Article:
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Buffy The Vampire SlayerTV shows old and new send DVD sales soaring
Saturday 13 September 2003, by isa
By GREG HERNANDEZ LOS ANGELES DAILY NEWS
LOS ANGELES — It began a few years ago when HBO began selling entire seasons of its hit shows "The Sopranos" and "Sex in the City" in boxed DVD sets.
Now new and old television shows are being released at such a blistering pace that the genre is becoming the fastest-growing segment of the booming home video industry. Consumers are rushing to buy entire seasons of such current network hits as "Friends," "The Simpsons" and "24," and classic shows like "Bonanza," "The Twilight Zone" and "Rowan & Martin’s Laugh-In."
What once seemed a niche market is now firmly entrenched in the mainstream and contributes big bucks to the bottom line of various movie studios.
"Every time we think it’s exploded, it explodes more," said Brian Lucas, spokesman for the 560-store Best Buy chain. "There are just tons of these boxed sets coming out, and I think next year we’ll see even more."
As of Thursday afternoon, eight boxed sets of television shows were peppered throughout the top 25 list of "Hot DVDs," including "The Simpsons — The Complete Third Season," "Angel — Season Two," "24 — Season Two," "Family Guy, Vol. 2" and "Alias — The Complete First Season."
" ’The Simpsons’ is something that is on national television, you can record that," said Judith McCourt, research director for Video Store magazine, an industry trade publication. "But the consumer is seeing an added value in DVD because they can just watch it on their own terms and there is lots of supplemental material that rounds out the viewing experiences."
Past seasons of newer series that are still on the air are the hottest sellers. For example, even though "The West Wing — The Complete First Season" won’t be available until Nov. 18, it is already at No. 17 on the "hot" list because of heavy preorders from fans who want the DVD set on the very first day it is available to the public.
"The nice thing about them is they have a built-in fan base," Lucas said. "The excitement has really grown. Even niche shows that come up, people want these DVDs."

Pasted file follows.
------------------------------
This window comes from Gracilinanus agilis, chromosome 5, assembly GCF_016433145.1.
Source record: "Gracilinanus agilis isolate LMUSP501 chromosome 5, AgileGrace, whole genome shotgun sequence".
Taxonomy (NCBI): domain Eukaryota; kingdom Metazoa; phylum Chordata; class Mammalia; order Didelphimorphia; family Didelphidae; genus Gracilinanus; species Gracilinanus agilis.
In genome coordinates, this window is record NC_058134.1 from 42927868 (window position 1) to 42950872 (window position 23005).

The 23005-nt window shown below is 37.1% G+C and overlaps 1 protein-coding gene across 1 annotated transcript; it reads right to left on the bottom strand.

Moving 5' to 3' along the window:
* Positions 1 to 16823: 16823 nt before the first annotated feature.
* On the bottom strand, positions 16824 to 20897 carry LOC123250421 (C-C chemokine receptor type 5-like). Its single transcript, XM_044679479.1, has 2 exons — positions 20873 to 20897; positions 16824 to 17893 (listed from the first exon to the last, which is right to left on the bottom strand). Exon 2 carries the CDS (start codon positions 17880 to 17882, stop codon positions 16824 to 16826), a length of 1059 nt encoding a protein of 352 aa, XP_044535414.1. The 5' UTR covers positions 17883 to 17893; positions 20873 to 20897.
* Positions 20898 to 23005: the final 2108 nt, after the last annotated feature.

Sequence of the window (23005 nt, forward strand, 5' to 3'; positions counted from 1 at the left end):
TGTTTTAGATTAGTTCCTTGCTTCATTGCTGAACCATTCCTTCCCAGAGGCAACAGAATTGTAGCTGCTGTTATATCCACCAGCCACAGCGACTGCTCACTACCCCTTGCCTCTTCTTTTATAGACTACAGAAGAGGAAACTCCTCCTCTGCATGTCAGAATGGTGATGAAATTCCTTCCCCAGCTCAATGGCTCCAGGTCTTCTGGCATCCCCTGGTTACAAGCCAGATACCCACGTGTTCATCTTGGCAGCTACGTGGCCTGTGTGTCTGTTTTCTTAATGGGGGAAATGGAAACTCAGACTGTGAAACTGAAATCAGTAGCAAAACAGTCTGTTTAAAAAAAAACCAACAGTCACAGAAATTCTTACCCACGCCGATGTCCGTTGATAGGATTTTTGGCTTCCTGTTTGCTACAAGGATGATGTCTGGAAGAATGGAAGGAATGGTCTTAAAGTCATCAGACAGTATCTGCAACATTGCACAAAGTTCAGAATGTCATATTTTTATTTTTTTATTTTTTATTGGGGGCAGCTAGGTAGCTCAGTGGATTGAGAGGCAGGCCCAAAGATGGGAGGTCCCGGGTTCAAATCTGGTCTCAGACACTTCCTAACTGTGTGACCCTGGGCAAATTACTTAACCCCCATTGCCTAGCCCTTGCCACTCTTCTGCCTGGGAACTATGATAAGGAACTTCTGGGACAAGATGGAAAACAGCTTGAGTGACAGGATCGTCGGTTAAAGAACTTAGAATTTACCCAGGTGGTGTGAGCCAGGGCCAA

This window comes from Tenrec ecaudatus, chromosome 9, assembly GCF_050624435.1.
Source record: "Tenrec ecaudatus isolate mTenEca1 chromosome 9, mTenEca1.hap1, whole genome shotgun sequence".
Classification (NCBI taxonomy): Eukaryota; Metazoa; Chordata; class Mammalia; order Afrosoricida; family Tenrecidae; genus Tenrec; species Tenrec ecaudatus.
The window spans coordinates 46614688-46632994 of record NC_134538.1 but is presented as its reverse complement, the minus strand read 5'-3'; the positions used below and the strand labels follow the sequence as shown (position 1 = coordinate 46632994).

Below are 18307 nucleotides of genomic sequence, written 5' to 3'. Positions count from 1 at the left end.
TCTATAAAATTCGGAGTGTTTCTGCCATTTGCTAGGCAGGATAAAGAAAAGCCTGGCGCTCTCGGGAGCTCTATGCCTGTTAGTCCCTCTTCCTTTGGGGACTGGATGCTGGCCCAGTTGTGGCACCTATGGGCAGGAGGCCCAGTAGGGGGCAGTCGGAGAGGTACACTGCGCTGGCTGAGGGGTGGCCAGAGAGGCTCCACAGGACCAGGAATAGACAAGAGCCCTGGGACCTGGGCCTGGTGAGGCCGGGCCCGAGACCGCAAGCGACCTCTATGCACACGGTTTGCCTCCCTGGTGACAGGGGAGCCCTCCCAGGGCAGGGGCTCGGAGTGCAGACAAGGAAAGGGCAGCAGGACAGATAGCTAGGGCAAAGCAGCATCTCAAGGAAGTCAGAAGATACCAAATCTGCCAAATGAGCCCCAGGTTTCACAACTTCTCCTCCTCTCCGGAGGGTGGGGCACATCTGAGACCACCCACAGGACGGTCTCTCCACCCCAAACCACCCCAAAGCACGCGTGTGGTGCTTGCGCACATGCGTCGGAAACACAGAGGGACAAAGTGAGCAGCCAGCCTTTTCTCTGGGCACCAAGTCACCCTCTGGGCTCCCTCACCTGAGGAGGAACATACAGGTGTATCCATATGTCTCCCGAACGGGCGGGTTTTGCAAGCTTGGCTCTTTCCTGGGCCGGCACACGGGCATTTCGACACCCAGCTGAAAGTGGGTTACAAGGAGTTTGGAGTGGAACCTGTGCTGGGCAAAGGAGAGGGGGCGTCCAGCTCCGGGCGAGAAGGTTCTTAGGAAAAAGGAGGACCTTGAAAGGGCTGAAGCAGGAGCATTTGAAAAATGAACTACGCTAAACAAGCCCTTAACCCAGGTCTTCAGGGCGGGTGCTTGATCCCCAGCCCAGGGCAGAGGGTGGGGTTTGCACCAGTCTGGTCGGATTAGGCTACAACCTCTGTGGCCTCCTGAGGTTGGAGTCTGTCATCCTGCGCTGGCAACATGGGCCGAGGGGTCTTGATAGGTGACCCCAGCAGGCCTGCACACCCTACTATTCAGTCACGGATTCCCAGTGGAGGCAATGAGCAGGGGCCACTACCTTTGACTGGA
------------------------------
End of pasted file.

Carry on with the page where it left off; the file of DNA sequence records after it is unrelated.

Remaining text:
Other current top-selling DVD sets in the television genre include "Stargate SG-1 Season 4," "The Sopranos — The Complete Fourth Season," "CSI: Crime Scene Investigation — The Complete Second Season," "Rocky & Bullwinkle & Friends — The Complete First Season," "Will & Grace — Season One," and "Smallville — The Complete First Season."
"Once the studios hit on the entire season concept, it really took off," said Zane Plsek, director of video for the Wherehouse Music chain.
One sign that younger fans have embraced the concept is that shows such as "South Park," "Buffy the Vampire Slayer" and "Angel" are among the chain’s biggest sellers.
"Demand for these products is equal to or more than that for film product," said Stefan Pepe, group merchandising manager for Amazon.com music.
"Television is really holding its own against the film product," Pepe said. "DVD and television product were sort of meant for each other."
Classic television also remains popular, including perennial best-seller "I Love Lucy," which will have its entire first season released on DVD for the first time on Sept. 23. Also upcoming (Oct. 21) is "The Dick Van Dyke Show — Season One."
"Right now, we are weighing new TV series versus catalog and seeing how they do," said Martin Blyth, Paramount Home Video’s vice president of publicity. " ’CSI’ is a case in point. Season Two comes out Sept. 2 and we are very excited about being able to time the release for when the newest season begins. On the other hand, some of our catalog does extremely well, too, like ’I Love Lucy,’ and we are bringing out the original 39 episodes of ’The Honeymooners.’ "
A less obvious gold mine in the genre has been the solid sales of entire seasons of television shows that were not very successful in their ratings during brief runs lasting only one or two seasons.
"A good example is the phenomena of ’Sports Night,’ " said Pepe. "It was critically acclaimed but was only on for a few seasons and didn’t get wide syndication. But it came out on DVD and it did very well."
Plsek of Wherehouse Music cited " ’The Family Guy’ (that) floundered around on television for a few years, but now they are on their second boxed set of episodes. It’s got a real audience."
The DVD format not only has been shoving VHS aside in recent years, it also breathed new life into the home video industry. There are now DVD players in close to 50 percent of all U.S. homes, with more than 66 million players sold in the past six years.
In addition, during the first six months of 2003, 427.2 million DVD units were shipped to retailers, representing more than double the number shipped during the same period a year earlier, according to data compiled by the DVD Entertainment Group, an industry trade association.
"There’s no question that studios are running out of catalog theatrical movies to release," Blyth said. "There are only so many special edition revisits you can do. Television catalog in addition to the new television product is taking up the slack."